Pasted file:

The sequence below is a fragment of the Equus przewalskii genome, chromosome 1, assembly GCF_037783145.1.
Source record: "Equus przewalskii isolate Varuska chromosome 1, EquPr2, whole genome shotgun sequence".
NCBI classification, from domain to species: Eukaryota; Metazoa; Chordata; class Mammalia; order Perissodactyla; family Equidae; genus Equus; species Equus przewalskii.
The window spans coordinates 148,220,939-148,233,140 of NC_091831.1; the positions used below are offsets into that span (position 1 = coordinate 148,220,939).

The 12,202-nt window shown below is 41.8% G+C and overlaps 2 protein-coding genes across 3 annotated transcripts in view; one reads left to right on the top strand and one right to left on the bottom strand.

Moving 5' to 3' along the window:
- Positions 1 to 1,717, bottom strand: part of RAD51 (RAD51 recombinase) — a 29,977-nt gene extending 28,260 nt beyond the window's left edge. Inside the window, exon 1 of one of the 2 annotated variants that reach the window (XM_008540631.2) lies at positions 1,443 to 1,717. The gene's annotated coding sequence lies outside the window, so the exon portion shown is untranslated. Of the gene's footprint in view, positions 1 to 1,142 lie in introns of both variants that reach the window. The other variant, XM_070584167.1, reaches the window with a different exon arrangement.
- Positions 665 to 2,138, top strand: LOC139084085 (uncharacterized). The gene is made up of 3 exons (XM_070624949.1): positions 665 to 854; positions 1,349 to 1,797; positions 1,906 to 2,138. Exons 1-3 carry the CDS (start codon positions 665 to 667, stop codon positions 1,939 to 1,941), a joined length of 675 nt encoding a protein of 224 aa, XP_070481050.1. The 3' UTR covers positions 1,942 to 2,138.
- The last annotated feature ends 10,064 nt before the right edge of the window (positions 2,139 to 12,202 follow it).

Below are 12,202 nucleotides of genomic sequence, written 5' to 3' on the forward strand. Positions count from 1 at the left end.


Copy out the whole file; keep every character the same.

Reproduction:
The sequence below is a fragment of the Equus przewalskii genome, chromosome 1, assembly GCF_037783145.1.
Source record: "Equus przewalskii isolate Varuska chromosome 1, EquPr2, whole genome shotgun sequence".
NCBI classification, from domain to species: Eukaryota; Metazoa; Chordata; class Mammalia; order Perissodactyla; family Equidae; genus Equus; species Equus przewalskii.
The window spans coordinates 148,220,939-148,233,140 of NC_091831.1; the positions used below are offsets into that span (position 1 = coordinate 148,220,939).

The 12,202-nt window shown below is 41.8% G+C and overlaps 2 protein-coding genes across 3 annotated transcripts in view; one reads left to right on the top strand and one right to left on the bottom strand.

Moving 5' to 3' along the window:
- Positions 1 to 1,717, bottom strand: part of RAD51 (RAD51 recombinase) — a 29,977-nt gene extending 28,260 nt beyond the window's left edge. Inside the window, exon 1 of one of the 2 annotated variants that reach the window (XM_008540631.2) lies at positions 1,443 to 1,717. The gene's annotated coding sequence lies outside the window, so the exon portion shown is untranslated. Of the gene's footprint in view, positions 1 to 1,142 lie in introns of both variants that reach the window. The other variant, XM_070584167.1, reaches the window with a different exon arrangement.
- Positions 665 to 2,138, top strand: LOC139084085 (uncharacterized). The gene is made up of 3 exons (XM_070624949.1): positions 665 to 854; positions 1,349 to 1,797; positions 1,906 to 2,138. Exons 1-3 carry the CDS (start codon positions 665 to 667, stop codon positions 1,939 to 1,941), a joined length of 675 nt encoding a protein of 224 aa, XP_070481050.1. The 3' UTR covers positions 1,942 to 2,138.
- The last annotated feature ends 10,064 nt before the right edge of the window (positions 2,139 to 12,202 follow it).

Below are 12,202 nucleotides of genomic sequence, written 5' to 3' on the forward strand. Positions count from 1 at the left end.